In this way, Mátra’s post-Communist wine history is somewhat different from most other Hungarian wine regions. Elsewhere smaller, family-owned businesses took the lead, making small volume, but very high quality, terroir-focused wines. Though large wineries are still dominant, ambitions small producers are starting to make a buzz and are re-thinking and re-branding the region.

Before the phylloxera struck Europe in the 19th century and devastated the wine industry,  Kadarka, Furmint, Góhér, and Purcsin were the region’s signature varieties. When vineyards were replanted in the early 20th century white grapes became more dominant and Kadarka like other old traditional red varieties slowly became insignificant. Today the region’s production is 70 percent white, and the list of grapes grown here is lengthy. Olaszrizling, Irsai Olivér, Hárslevelű, and Szürkebarát are amongst the most important whites, while Kékfrankos, Turán, and Pinot noir are common reds.

Somló is one of Hungary’s emblematic historical wine regions. Its unique, mineral-rich terroir, indigenous varieties and numerous small producers make it one of Hungary’s most exciting white-wine regions. Its wines have long been renowned thanks to their allegedly beneficial properties. They were sold in pharmacies to treat a variety of ailments, and their supposed ability to help conceive a male child gave them the nickname of ‘wedding night wine’.

Situated in northwestern Hungary to the north of the western reaches of Lake Balaton, Somló is one of the country’s smallest wine regions. One of the hill’s secret weapons is the black basalt bedrock which retains the heat of the day and radiates it back like a stove, keeping the vines warm on chillier days. The volcanic buttes are covered by sediment from the former Pannonian Sea (which once covered the area). Sand, gravel, and clay are mixed with basalt, basalt tuff, and calcareous tuff from the bedrock, which has been degraded into debris.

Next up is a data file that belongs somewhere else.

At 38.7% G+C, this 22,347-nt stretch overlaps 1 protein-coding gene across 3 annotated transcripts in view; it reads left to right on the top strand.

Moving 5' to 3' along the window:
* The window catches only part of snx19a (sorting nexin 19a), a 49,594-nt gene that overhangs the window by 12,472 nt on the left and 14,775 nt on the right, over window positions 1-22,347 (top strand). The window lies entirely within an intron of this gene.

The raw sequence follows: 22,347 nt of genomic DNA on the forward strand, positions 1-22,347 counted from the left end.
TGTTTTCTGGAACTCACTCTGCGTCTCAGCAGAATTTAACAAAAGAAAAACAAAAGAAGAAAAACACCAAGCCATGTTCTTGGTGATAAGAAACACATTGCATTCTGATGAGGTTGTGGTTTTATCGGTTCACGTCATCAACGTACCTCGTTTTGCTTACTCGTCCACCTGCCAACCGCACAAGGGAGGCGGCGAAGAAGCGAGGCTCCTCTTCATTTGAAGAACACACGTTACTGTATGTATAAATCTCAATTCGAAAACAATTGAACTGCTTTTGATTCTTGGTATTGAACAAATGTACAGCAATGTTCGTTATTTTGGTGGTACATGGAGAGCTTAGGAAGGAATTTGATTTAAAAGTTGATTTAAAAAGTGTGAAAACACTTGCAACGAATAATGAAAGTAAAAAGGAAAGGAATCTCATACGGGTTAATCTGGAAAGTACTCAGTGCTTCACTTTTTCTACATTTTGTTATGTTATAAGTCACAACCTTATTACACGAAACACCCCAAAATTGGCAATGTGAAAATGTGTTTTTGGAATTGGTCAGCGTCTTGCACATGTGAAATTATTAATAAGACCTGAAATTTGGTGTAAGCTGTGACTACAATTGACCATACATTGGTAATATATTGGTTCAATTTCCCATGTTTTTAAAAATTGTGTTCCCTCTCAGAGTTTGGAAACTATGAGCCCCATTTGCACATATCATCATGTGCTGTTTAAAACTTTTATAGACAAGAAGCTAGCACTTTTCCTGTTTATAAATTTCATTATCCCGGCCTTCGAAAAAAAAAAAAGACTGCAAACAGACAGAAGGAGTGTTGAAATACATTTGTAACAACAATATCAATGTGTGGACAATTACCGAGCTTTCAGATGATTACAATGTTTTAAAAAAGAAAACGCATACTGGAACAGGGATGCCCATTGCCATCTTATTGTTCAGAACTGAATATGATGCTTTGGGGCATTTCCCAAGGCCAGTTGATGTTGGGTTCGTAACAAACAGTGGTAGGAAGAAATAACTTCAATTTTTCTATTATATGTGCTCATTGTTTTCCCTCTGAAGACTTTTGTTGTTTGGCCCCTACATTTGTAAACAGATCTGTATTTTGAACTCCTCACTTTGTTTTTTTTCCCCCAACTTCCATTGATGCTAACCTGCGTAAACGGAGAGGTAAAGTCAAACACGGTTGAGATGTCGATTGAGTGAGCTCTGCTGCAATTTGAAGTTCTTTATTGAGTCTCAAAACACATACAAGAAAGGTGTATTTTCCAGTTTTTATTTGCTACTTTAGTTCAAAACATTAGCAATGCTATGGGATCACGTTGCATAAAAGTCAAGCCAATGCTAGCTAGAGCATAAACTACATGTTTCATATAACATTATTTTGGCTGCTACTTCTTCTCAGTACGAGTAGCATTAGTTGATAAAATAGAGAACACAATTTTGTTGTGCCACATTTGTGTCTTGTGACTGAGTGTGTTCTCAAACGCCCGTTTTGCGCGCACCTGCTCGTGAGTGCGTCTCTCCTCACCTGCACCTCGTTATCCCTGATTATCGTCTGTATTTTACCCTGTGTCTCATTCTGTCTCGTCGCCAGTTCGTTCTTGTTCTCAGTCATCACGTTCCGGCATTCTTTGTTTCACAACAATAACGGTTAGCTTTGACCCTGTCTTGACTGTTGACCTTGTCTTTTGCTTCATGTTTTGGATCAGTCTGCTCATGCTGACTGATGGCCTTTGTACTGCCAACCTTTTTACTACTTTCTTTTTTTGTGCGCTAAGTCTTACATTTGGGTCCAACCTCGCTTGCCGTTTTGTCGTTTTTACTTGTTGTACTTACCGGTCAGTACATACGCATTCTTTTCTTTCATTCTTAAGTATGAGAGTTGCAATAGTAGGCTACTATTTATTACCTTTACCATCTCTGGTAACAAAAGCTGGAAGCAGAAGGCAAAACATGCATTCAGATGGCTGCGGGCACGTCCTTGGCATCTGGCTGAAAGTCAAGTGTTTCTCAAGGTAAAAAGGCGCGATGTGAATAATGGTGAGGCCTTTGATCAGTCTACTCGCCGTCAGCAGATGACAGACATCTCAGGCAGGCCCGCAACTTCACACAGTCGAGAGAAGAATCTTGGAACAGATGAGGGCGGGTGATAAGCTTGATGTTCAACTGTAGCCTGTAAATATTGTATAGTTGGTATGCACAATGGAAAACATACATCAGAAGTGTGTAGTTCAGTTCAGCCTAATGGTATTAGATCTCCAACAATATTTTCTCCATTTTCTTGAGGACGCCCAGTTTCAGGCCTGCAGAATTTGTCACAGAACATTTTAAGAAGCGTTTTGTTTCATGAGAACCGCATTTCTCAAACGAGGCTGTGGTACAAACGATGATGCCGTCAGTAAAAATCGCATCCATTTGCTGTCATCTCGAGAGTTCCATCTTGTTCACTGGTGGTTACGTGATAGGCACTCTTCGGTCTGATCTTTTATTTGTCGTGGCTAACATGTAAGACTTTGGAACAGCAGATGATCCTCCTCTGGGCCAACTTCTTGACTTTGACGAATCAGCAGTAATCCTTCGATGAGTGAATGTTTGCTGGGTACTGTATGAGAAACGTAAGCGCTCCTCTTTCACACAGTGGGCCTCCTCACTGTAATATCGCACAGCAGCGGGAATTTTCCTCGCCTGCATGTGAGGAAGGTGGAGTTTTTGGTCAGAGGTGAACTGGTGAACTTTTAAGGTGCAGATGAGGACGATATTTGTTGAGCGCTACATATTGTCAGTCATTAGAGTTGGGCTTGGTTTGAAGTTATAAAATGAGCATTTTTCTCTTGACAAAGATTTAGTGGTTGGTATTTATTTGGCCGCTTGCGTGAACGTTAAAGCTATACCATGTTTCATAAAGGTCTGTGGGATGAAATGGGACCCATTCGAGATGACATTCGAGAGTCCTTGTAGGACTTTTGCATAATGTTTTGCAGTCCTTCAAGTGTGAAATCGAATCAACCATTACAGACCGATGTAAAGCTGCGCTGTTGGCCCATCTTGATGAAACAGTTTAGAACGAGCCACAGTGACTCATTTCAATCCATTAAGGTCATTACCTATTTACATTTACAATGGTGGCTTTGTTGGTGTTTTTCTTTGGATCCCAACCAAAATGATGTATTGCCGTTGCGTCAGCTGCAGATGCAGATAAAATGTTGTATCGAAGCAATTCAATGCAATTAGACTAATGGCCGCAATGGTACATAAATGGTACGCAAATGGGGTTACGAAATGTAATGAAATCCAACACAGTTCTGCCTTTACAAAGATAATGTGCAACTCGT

Most vineyard holdings in Somló are tiny, and many are owned by hobby winemakers. But the number of serious winemakers has grown considerably in recent years, and we are beginning to once again see why Somló wines were so famous historically.

Somló’s 507 hectares are dominated by white varieties, most notably Olaszrizling, Furmint, Juhfark, and Hárslevelű. Traditionally terroir had greater significance than the grape varieties, and Somló’s terroir is incredibly strong. The main attributes of a Somló wine are its characteristic salty minerality, high (often piercingly) acidity, and great age-worthiness. They are generally rather austere in their youth and need a few years to open, developing into complex wines with smoky, stony flavors, and sometimes a petrol-like intensity similar to Riesling. The wines are generally aged in large, old oak and often spend time on their lees, lending them a generous, creamy, full body.

The appellation of Sümeg is located within the Balaton-felvidék (Balaton Uplands) wine region approximately 20 km. north of Lake Balaton. Comprising only 11 hectares, this young PDO is the smallest in Hungary as of 2023. While the Castle of Sümeg is one of the main tourist attractions in the area, the steep slopes of the 270-meter-tall Castle Hill are also an excellent site for viticulture. These slopes are mostly marl and limestone, and this soil composition is reflected in the minerality of the area’s wines. Olaszrizling is the most planted varietal closely followed by Furmint, Kékfrankos, and Zweigelt.

The southern Szekszárd region excels in producing some of Hungary’s most elegant and spicy red wines. The region is one of the strongholds of Kékfrankos and Kadarka, and the Bordeaux varieties (Merlot, Cabernet Franc, and Cabernet Sauvignon) are also important. Szekszárd’s wines are generally full bodied yet elegant, with plenty of lively acidity. Along with Eger, it is also the only place in the country that may use the name Bikavér (Bull’s Blood) to describe its full-bodied red blends. It is said to have coined this name before its rival in the north.